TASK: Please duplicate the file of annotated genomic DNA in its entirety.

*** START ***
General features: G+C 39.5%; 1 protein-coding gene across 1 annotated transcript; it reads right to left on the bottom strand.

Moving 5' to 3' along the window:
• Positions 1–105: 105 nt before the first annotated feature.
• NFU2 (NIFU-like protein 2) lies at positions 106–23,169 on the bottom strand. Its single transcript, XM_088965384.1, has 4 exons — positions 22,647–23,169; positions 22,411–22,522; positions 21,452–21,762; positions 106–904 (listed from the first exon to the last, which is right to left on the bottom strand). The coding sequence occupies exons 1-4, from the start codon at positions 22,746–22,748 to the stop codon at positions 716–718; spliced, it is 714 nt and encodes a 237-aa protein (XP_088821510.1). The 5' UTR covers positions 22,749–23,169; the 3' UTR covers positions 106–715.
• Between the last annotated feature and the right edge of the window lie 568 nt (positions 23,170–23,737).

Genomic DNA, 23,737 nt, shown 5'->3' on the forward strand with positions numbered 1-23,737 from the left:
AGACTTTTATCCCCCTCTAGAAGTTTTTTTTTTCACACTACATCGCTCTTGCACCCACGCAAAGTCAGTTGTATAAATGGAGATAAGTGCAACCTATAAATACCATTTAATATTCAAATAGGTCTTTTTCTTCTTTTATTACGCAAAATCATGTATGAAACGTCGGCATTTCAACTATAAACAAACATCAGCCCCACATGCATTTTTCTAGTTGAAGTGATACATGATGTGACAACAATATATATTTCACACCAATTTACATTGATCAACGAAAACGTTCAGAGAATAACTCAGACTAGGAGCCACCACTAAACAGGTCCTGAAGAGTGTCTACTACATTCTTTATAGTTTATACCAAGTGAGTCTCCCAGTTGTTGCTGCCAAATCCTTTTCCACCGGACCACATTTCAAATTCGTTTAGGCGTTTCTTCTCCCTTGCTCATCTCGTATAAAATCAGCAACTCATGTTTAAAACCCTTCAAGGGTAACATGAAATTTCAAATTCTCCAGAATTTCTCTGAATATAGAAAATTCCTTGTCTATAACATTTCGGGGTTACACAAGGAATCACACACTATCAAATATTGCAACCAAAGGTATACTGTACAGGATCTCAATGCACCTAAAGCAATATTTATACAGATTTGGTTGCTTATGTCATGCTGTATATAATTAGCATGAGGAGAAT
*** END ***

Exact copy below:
General features: G+C 39.5%; 1 protein-coding gene across 1 annotated transcript; it reads right to left on the bottom strand.

Moving 5' to 3' along the window:
• Positions 1–105: 105 nt before the first annotated feature.
• NFU2 (NIFU-like protein 2) lies at positions 106–23,169 on the bottom strand. Its single transcript, XM_088965384.1, has 4 exons — positions 22,647–23,169; positions 22,411–22,522; positions 21,452–21,762; positions 106–904 (listed from the first exon to the last, which is right to left on the bottom strand). The coding sequence occupies exons 1-4, from the start codon at positions 22,746–22,748 to the stop codon at positions 716–718; spliced, it is 714 nt and encodes a 237-aa protein (XP_088821510.1). The 5' UTR covers positions 22,749–23,169; the 3' UTR covers positions 106–715.
• Between the last annotated feature and the right edge of the window lie 568 nt (positions 23,170–23,737).

Genomic DNA, 23,737 nt, shown 5'->3' on the forward strand with positions numbered 1-23,737 from the left:
AGACTTTTATCCCCCTCTAGAAGTTTTTTTTTTCACACTACATCGCTCTTGCACCCACGCAAAGTCAGTTGTATAAATGGAGATAAGTGCAACCTATAAATACCATTTAATATTCAAATAGGTCTTTTTCTTCTTTTATTACGCAAAATCATGTATGAAACGTCGGCATTTCAACTATAAACAAACATCAGCCCCACATGCATTTTTCTAGTTGAAGTGATACATGATGTGACAACAATATATATTTCACACCAATTTACATTGATCAACGAAAACGTTCAGAGAATAACTCAGACTAGGAGCCACCACTAAACAGGTCCTGAAGAGTGTCTACTACATTCTTTATAGTTTATACCAAGTGAGTCTCCCAGTTGTTGCTGCCAAATCCTTTTCCACCGGACCACATTTCAAATTCGTTTAGGCGTTTCTTCTCCCTTGCTCATCTCGTATAAAATCAGCAACTCATGTTTAAAACCCTTCAAGGGTAACATGAAATTTCAAATTCTCCAGAATTTCTCTGAATATAGAAAATTCCTTGTCTATAACATTTCGGGGTTACACAAGGAATCACACACTATCAAATATTGCAACCAAAGGTATACTGTACAGGATCTCAATGCACCTAAAGCAATATTTATACAGATTTGGTTGCTTATGTCATGCTGTATATAATTAGCATGAGGAGAAT